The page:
- Eat what you are truly hungry for when you are physically hungry. Don’t second-guess and try to manipulate yourself to want something that you don’t. If you’re hungry allow yourself to have what you want.
- Stay tuned! Notice how your body feels as you eat and if you’re starting to get full, slow down. If you feel resistant to slowing down or staying present, ask yourself the following question: “Am I resisting staying tuned to my body because I don’t want to stop eating and if I listened to my body I’d realize I’m full?” If the answer is yes, reassure yourself that you can always have more later and invite yourself gently to stop now. Allow yourself to start with dessert next time if you want, as long as you’re hungry when you eat.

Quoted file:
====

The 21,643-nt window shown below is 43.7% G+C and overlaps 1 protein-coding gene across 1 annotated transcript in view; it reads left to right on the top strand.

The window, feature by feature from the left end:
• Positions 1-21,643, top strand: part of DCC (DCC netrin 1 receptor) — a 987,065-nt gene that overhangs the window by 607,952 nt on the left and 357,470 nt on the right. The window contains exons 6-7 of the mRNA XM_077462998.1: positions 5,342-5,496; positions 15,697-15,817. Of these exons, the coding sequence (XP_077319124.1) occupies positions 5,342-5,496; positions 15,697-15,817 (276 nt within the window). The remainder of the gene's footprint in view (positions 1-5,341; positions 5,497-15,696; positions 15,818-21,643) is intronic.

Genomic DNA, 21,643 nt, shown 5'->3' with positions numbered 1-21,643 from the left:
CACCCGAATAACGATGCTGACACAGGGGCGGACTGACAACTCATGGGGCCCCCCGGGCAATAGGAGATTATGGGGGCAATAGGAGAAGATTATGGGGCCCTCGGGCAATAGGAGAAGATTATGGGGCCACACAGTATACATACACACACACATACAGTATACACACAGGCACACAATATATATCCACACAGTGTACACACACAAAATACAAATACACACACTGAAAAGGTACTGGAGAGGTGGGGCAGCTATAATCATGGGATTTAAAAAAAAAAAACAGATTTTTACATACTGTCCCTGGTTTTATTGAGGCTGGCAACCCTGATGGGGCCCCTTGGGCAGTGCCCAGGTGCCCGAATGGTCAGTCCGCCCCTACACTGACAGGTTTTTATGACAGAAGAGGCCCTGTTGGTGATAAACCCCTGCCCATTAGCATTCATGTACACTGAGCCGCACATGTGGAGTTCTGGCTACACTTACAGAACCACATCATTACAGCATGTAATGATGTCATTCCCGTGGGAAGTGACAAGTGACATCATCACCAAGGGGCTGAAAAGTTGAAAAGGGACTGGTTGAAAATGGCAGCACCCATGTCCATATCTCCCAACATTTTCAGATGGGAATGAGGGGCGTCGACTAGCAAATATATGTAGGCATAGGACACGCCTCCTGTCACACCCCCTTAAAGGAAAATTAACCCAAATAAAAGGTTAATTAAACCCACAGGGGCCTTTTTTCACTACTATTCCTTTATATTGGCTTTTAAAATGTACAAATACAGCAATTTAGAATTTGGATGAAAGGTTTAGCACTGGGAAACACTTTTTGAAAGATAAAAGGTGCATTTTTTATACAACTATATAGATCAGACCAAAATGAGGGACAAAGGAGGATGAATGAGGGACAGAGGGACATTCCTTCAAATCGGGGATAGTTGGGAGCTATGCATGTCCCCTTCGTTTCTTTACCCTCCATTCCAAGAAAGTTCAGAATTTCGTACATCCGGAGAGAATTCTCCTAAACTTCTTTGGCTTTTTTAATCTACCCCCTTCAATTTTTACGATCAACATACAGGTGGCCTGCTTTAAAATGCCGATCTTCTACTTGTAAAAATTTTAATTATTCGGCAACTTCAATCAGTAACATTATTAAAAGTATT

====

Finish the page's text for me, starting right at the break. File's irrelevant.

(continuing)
- Make a commitment that you will not eat simply to make other people happy or comfortable. You will only eat when you’re hungry and you will have what you want. If you only want salad, have that. If you only want dessert, have that. If you only want Oysters, have that (assuming they’re being served!)
- Either bring with you or purchase snack foods you enjoy and feel comfortable having (and that travel well!) so that you will always have something tasty and enjoyable and quick with you wherever you are. This will help a lot with situations where you’re not hungry but everyone is eating as you won’t feel as pressured to eat now because you’ll know there is something you can have when you genuinely are hungry. It will also help with situations where you’re hungry and no one else is, or there isn’t any food in site, as you will be able, through eating your snack, to take the edge off and make sure that you’re not ravenous (ie. in binge mode) when you next get around food.